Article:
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Review of Supplemental Material Overview, and Impact of HIV/AIDS WHO: Global HIV prevalence has levelled off New data show global HIV prevalence—the percentage of people living with HIV—has levelled off and that the number of new infections has fallen, in part as a result of the impact of HIV programmes. Majority of HIV infections in Sub-Saharan Africa (68%). The number of people living with HIV in Eastern Europe and Central Asia has increased by more than 150%. While the global prevalence of HIV infection—the percentage of people infected with HIV— has levelled off, the total number of people living with HIV is increasing because of ongoing acquisition of HIV infection, combined with longer survival times, in a continuously growing general population Antiretrovirals have decreased the number of AIDS deaths Better understanding of actual statistics in 3 rd world due to increased awareness and better testing practices. There is a need to adapt and revive HIV prevention efforts as some countries are seeing a reversal of declining trends. NY Times: Putting a Plague in Perspective Some have criticized Mr. Bush for requesting ''only'' $30 billion for the next five years for AIDS and related problems, with the leading Democratic candidates having pledged to commit at least $50 billion if they are elected. Yet even the current $15 billion in spending represents an unprecedented amount of money aimed mainly at a single disease. Many millions of African children and adults die of malnutrition, pneumonia, motor vehicle accidents and other largely preventable, if not headline-grabbing, conditions. One-fifth of all global deaths from diarrhea occur in just three African countries—More money needed there, not just AIDS Basically speaks of all the other economic problems that are not being addressed because they don’t make headlines, but argues that all of these are important issues to address not just AIDS. In Africa, there's another crisis exacerbated by the rigid focus on AIDS: the best health practitioners have abandoned lower-paying positions in family planning, immunization and other basic health areas in order to work for donor-financed H.I.V. programs. LA Times: Unintended Victims The Gates Foundation's generous gifts to fight AIDS, TB and malaria in Africa have inadvertently put many of those with other healthcare needs at risk By pouring most contributions into the fight against such high-profile killers as AIDS, Gates grantees have increased the demand for specially trained, higher-paid clinicians, diverting staff from basic care. The resulting staff shortages have abandoned many children of AIDS survivors to more common killers: birth sepsis, diarrhea and asphyxia.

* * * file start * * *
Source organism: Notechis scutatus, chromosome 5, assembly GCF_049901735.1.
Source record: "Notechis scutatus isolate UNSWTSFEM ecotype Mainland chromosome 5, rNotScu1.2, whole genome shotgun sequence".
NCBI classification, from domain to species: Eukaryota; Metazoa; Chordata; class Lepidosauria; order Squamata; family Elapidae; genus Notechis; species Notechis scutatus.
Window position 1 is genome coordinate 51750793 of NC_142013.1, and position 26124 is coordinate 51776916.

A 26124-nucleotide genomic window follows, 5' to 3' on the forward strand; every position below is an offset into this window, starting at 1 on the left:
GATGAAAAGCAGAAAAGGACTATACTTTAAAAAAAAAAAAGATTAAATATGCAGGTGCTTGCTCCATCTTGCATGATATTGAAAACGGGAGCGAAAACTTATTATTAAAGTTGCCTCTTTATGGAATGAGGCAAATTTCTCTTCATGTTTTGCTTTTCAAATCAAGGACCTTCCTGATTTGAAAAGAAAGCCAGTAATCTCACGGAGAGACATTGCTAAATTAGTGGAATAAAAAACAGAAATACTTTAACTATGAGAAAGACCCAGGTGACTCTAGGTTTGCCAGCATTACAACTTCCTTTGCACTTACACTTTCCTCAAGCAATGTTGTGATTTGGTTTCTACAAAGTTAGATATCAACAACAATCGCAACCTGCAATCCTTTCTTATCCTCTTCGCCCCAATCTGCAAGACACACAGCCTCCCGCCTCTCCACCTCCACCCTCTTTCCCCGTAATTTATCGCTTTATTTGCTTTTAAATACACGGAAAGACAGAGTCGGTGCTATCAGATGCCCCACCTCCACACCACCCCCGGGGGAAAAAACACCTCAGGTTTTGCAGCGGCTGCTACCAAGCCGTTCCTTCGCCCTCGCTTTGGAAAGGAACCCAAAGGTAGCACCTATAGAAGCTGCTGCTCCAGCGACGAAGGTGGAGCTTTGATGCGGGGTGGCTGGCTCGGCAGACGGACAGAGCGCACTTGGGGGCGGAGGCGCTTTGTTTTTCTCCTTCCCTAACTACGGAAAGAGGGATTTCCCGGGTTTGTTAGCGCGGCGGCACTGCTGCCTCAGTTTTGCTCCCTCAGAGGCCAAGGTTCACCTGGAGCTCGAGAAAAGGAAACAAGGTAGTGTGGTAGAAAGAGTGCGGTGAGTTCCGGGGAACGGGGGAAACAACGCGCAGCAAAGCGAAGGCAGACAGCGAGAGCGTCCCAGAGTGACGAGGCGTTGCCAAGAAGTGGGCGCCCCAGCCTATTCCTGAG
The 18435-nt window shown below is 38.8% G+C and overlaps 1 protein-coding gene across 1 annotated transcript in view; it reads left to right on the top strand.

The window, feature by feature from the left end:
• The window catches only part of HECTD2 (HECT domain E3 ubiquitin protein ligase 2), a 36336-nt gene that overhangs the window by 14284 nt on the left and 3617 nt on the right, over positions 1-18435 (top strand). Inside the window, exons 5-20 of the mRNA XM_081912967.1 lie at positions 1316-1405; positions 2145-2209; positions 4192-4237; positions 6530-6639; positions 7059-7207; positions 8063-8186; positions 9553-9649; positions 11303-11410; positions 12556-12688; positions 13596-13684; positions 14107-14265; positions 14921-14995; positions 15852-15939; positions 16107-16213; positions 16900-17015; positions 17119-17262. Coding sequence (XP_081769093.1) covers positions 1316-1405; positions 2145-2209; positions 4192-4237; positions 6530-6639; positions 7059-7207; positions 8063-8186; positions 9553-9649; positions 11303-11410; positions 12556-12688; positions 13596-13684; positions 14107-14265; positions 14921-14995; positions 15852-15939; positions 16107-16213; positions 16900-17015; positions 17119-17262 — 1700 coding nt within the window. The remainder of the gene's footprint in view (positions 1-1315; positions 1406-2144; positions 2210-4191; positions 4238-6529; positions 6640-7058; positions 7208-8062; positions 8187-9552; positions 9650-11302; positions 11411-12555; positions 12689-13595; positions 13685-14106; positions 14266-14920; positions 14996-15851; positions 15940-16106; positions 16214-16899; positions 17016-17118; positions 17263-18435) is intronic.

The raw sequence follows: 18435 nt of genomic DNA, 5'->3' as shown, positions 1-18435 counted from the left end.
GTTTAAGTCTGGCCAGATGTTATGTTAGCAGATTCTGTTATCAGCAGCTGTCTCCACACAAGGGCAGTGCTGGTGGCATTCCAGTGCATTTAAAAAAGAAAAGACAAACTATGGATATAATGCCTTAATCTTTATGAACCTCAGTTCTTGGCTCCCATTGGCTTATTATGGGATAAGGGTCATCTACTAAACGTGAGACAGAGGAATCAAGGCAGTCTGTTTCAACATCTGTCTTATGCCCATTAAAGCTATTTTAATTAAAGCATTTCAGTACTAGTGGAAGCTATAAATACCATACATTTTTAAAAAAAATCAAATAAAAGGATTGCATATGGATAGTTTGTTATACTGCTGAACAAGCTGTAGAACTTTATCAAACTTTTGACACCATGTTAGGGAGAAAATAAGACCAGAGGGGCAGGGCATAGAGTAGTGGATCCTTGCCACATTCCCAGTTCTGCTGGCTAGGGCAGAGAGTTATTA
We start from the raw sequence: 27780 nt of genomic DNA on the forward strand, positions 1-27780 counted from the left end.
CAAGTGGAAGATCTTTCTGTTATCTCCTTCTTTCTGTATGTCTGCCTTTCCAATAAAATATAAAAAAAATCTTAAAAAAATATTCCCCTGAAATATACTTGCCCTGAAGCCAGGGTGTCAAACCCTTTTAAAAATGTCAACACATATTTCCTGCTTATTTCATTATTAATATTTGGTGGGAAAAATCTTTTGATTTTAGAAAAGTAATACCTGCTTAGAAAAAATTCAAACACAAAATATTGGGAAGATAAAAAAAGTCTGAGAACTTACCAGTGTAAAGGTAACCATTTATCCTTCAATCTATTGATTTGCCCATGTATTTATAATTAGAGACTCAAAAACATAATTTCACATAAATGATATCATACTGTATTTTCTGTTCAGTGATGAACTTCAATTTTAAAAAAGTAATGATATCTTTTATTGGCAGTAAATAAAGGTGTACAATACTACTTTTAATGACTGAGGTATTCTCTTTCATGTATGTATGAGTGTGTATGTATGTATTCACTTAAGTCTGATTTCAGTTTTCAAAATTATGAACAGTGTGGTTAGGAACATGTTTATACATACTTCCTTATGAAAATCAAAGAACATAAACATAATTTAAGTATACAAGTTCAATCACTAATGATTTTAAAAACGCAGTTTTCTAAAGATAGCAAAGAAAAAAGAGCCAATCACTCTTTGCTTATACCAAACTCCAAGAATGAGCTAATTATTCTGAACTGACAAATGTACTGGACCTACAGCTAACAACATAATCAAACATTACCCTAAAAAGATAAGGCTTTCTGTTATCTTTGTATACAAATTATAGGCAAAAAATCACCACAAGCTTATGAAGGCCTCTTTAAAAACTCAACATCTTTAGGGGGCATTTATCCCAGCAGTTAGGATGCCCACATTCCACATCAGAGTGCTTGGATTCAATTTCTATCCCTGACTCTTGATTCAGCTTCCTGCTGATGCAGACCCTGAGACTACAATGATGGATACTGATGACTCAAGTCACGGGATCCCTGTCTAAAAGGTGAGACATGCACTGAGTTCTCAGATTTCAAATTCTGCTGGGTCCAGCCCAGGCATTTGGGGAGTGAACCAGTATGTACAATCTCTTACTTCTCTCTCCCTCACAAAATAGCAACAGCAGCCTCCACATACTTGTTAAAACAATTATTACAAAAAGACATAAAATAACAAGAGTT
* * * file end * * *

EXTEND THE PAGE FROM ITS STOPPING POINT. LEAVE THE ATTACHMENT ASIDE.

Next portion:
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Questions whether the influx of $ for AIDS has caused a problem with other aspects of healthcare. Claims that the $ could actually hurt the development of a well-rounded healthcare system. Salary increases for only AIDS related care creates a diversion of healthcare workers from other practices. Population Action International: How the
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